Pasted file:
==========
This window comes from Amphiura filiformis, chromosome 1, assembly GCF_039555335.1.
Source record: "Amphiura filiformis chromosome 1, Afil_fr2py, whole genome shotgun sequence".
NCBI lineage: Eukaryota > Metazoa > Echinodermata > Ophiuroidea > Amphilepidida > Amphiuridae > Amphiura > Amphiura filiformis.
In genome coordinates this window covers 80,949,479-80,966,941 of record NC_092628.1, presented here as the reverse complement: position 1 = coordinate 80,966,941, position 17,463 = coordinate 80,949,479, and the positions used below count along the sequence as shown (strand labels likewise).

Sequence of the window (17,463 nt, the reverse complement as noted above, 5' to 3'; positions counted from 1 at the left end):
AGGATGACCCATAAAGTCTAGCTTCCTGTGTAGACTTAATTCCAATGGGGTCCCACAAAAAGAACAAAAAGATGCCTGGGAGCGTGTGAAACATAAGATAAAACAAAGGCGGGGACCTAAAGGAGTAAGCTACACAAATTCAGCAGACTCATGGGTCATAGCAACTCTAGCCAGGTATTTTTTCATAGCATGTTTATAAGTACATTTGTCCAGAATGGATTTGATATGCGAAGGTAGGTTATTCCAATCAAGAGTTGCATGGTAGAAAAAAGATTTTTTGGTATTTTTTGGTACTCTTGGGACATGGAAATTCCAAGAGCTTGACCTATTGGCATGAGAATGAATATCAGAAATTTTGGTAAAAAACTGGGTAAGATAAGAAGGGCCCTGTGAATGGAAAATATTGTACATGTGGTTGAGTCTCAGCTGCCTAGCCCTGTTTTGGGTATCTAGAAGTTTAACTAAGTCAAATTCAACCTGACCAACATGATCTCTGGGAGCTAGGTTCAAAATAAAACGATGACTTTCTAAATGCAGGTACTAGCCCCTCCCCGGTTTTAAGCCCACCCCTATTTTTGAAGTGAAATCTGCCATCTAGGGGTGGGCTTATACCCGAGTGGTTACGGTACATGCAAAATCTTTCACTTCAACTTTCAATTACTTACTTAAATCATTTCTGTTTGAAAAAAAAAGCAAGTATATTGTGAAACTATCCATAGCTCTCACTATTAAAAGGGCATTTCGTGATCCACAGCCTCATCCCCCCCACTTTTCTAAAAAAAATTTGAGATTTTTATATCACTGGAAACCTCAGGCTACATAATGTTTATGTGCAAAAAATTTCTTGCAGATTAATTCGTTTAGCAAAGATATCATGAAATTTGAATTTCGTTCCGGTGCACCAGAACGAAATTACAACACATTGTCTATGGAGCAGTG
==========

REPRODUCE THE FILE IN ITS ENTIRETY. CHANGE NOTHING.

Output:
This window comes from Amphiura filiformis, chromosome 1, assembly GCF_039555335.1.
Source record: "Amphiura filiformis chromosome 1, Afil_fr2py, whole genome shotgun sequence".
NCBI lineage: Eukaryota > Metazoa > Echinodermata > Ophiuroidea > Amphilepidida > Amphiuridae > Amphiura > Amphiura filiformis.
In genome coordinates this window covers 80,949,479-80,966,941 of record NC_092628.1, presented here as the reverse complement: position 1 = coordinate 80,966,941, position 17,463 = coordinate 80,949,479, and the positions used below count along the sequence as shown (strand labels likewise).

Sequence of the window (17,463 nt, the reverse complement as noted above, 5' to 3'; positions counted from 1 at the left end):
AGGATGACCCATAAAGTCTAGCTTCCTGTGTAGACTTAATTCCAATGGGGTCCCACAAAAAGAACAAAAAGATGCCTGGGAGCGTGTGAAACATAAGATAAAACAAAGGCGGGGACCTAAAGGAGTAAGCTACACAAATTCAGCAGACTCATGGGTCATAGCAACTCTAGCCAGGTATTTTTTCATAGCATGTTTATAAGTACATTTGTCCAGAATGGATTTGATATGCGAAGGTAGGTTATTCCAATCAAGAGTTGCATGGTAGAAAAAAGATTTTTTGGTATTTTTTGGTACTCTTGGGACATGGAAATTCCAAGAGCTTGACCTATTGGCATGAGAATGAATATCAGAAATTTTGGTAAAAAACTGGGTAAGATAAGAAGGGCCCTGTGAATGGAAAATATTGTACATGTGGTTGAGTCTCAGCTGCCTAGCCCTGTTTTGGGTATCTAGAAGTTTAACTAAGTCAAATTCAACCTGACCAACATGATCTCTGGGAGCTAGGTTCAAAATAAAACGATGACTTTCTAAATGCAGGTACTAGCCCCTCCCCGGTTTTAAGCCCACCCCTATTTTTGAAGTGAAATCTGCCATCTAGGGGTGGGCTTATACCCGAGTGGTTACGGTACATGCAAAATCTTTCACTTCAACTTTCAATTACTTACTTAAATCATTTCTGTTTGAAAAAAAAAGCAAGTATATTGTGAAACTATCCATAGCTCTCACTATTAAAAGGGCATTTCGTGATCCACAGCCTCATCCCCCCCACTTTTCTAAAAAAAATTTGAGATTTTTATATCACTGGAAACCTCAGGCTACATAATGTTTATGTGCAAAAAATTTCTTGCAGATTAATTCGTTTAGCAAAGATATCATGAAATTTGAATTTCGTTCCGGTGCACCAGAACGAAATTACAACACATTGTCTATGGAGCAGTG